For land use boards the term ex officio is defined in RSA 672:5. That statute provides that an “Ex Officio Member” means any member who holds office by virtue of an official position and who shall exercise all the powers of regular members of a local land use board. In this instance, the only difference between an ex officio member and any other member of a public body is that the ex officio member holds their position by virtue of holding some other official position. They are not simply a representative of the other public body, an advisor, or some other type of lesser member. They are equal in every respect to the other members of the public body except that they were chosen from a smaller pool of applicants due to their other official position. RSA 672:5 goes as far as to clarify that they shall exercise all the powers of regular members of a local land use board, however this sentiment is not limited to only land use boards. Any time an ex officio member sits on a public body, they shall have the same powers as other members, with a few very narrow exceptions.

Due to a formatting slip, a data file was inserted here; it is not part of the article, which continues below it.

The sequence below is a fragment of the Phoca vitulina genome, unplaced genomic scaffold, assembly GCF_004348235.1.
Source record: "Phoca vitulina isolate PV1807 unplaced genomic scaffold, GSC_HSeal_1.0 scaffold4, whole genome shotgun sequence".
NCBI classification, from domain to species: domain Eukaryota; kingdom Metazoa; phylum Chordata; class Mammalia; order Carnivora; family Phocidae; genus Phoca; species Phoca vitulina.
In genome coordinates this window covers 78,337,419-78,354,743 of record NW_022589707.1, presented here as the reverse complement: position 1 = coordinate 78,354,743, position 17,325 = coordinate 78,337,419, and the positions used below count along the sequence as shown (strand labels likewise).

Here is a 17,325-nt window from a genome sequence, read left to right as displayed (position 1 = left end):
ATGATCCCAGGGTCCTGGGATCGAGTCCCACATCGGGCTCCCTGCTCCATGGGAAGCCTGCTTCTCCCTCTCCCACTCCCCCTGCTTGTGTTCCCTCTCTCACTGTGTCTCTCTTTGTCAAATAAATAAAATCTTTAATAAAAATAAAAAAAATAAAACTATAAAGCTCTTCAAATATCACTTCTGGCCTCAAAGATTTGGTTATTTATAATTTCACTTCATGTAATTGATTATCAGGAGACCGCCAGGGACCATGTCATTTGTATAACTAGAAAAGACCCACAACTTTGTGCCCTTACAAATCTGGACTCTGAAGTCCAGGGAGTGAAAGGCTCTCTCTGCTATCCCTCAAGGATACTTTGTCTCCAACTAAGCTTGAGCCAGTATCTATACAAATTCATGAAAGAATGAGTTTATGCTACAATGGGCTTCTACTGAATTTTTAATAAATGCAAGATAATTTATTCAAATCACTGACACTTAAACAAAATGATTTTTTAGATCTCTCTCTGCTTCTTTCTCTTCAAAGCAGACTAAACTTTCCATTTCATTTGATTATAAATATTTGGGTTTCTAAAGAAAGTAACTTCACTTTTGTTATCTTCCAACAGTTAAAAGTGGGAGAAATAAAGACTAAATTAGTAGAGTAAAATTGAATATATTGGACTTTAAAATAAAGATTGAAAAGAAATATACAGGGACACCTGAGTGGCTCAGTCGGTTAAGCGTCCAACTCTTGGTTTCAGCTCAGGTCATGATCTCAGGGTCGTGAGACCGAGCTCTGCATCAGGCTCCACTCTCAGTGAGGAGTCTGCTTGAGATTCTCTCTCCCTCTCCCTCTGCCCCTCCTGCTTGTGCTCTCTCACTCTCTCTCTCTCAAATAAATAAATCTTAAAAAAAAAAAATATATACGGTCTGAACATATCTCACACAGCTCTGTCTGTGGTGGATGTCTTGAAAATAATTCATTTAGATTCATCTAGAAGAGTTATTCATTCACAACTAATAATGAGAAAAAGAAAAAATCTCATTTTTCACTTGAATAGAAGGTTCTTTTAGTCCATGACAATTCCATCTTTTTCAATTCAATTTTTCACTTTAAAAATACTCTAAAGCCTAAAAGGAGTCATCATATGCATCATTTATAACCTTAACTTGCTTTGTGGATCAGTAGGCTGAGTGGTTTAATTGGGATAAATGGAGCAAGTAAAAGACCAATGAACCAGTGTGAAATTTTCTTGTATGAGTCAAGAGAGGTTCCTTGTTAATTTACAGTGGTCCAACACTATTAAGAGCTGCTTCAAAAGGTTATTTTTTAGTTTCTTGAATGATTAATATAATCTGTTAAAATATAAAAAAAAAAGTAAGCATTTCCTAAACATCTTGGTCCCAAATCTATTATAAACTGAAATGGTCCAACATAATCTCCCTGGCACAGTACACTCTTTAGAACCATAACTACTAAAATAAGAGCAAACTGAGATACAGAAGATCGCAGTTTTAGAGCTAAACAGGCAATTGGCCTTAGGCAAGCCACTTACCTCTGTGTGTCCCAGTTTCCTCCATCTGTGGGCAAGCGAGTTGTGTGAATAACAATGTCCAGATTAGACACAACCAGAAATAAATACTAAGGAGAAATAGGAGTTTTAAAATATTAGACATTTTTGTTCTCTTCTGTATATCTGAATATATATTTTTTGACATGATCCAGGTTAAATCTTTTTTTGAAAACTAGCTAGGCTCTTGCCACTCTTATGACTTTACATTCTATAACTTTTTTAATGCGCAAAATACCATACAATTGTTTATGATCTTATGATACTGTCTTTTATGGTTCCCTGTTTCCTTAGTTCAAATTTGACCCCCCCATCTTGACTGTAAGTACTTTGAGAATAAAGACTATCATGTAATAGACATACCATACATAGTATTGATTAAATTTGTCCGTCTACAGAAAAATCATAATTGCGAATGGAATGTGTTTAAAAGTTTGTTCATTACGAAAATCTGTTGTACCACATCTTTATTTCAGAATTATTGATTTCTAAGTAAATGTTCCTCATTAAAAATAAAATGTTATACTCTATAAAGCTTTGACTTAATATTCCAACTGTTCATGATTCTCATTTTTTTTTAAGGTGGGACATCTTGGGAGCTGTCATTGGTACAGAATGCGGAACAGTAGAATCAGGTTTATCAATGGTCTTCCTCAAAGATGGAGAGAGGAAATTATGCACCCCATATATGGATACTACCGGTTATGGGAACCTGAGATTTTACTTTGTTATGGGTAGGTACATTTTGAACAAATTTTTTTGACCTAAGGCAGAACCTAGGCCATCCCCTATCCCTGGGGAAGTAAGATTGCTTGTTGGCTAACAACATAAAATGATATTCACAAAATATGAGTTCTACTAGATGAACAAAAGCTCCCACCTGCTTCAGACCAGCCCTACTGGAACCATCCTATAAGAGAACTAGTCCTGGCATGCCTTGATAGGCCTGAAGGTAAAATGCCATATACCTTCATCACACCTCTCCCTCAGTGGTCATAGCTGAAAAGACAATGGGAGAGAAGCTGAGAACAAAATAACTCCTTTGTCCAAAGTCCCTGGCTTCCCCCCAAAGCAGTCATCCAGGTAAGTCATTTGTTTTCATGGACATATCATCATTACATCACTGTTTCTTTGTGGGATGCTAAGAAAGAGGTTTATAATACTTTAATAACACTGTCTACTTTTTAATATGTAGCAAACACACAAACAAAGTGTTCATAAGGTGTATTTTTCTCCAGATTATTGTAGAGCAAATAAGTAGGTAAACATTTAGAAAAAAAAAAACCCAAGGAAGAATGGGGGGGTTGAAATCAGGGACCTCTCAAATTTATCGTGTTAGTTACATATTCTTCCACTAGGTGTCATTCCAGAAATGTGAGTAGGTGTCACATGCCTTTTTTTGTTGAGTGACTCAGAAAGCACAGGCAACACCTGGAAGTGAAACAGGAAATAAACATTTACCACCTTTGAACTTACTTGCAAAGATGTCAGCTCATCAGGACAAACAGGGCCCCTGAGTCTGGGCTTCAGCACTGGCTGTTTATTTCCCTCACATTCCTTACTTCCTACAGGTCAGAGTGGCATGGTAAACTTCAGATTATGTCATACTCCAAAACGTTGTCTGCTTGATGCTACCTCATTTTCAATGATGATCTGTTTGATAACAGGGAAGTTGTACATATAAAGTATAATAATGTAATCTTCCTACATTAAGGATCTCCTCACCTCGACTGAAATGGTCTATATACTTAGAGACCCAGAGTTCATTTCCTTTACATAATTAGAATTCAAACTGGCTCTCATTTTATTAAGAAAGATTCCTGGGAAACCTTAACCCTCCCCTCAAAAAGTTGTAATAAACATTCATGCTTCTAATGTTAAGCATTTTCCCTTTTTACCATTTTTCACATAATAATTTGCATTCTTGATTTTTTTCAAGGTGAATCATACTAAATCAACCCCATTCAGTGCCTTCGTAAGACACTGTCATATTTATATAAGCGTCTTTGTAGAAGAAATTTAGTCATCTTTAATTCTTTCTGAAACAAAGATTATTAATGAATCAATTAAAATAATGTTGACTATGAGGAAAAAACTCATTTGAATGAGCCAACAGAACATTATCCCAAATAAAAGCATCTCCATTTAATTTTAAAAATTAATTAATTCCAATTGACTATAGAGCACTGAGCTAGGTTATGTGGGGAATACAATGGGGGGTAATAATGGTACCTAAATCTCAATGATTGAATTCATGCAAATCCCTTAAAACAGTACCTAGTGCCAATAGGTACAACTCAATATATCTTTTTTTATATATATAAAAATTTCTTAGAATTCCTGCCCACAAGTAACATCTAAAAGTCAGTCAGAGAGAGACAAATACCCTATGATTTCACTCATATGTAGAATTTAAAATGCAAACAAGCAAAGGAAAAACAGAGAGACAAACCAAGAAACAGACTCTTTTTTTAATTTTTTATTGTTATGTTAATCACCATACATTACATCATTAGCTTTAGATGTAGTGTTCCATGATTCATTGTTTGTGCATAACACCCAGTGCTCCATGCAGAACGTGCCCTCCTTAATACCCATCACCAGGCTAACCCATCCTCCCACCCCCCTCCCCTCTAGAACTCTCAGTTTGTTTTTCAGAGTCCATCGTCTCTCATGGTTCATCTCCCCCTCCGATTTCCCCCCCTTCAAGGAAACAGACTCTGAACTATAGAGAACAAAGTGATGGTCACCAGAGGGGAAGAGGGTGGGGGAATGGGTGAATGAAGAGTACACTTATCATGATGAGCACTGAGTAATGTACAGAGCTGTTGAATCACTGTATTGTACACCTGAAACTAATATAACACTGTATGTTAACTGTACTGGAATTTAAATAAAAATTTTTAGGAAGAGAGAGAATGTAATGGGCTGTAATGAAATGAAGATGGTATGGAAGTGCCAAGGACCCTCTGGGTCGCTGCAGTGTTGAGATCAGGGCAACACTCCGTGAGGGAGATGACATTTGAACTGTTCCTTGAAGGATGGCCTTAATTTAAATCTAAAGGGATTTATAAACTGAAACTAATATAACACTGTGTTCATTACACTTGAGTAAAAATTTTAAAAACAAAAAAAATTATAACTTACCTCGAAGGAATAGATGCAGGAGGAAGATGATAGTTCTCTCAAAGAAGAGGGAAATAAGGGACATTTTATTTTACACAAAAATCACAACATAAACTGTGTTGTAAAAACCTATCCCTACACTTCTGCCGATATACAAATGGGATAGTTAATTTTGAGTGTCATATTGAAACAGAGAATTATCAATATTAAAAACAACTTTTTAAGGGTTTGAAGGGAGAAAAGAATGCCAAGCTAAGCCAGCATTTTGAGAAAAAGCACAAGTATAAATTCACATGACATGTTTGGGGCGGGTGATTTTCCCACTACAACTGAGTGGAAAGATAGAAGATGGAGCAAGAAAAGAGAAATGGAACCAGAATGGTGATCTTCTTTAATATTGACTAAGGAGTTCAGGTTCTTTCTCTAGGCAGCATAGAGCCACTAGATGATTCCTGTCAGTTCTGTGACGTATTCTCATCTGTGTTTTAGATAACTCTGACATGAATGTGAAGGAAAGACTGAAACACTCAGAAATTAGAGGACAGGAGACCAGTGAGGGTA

It is important to note that while ex officio members may exercise the same authority as other members of the public body, they do not hold any more authority than any other member and they do not have a special status due to the fact that they serve on another board. The fact that there is a member of the select board who is statutorily appointed to the planning board does not mean that the select board member on the planning board gets to boss the other members around or wield the power of the select board over the planning board. They are an equal member just like everyone else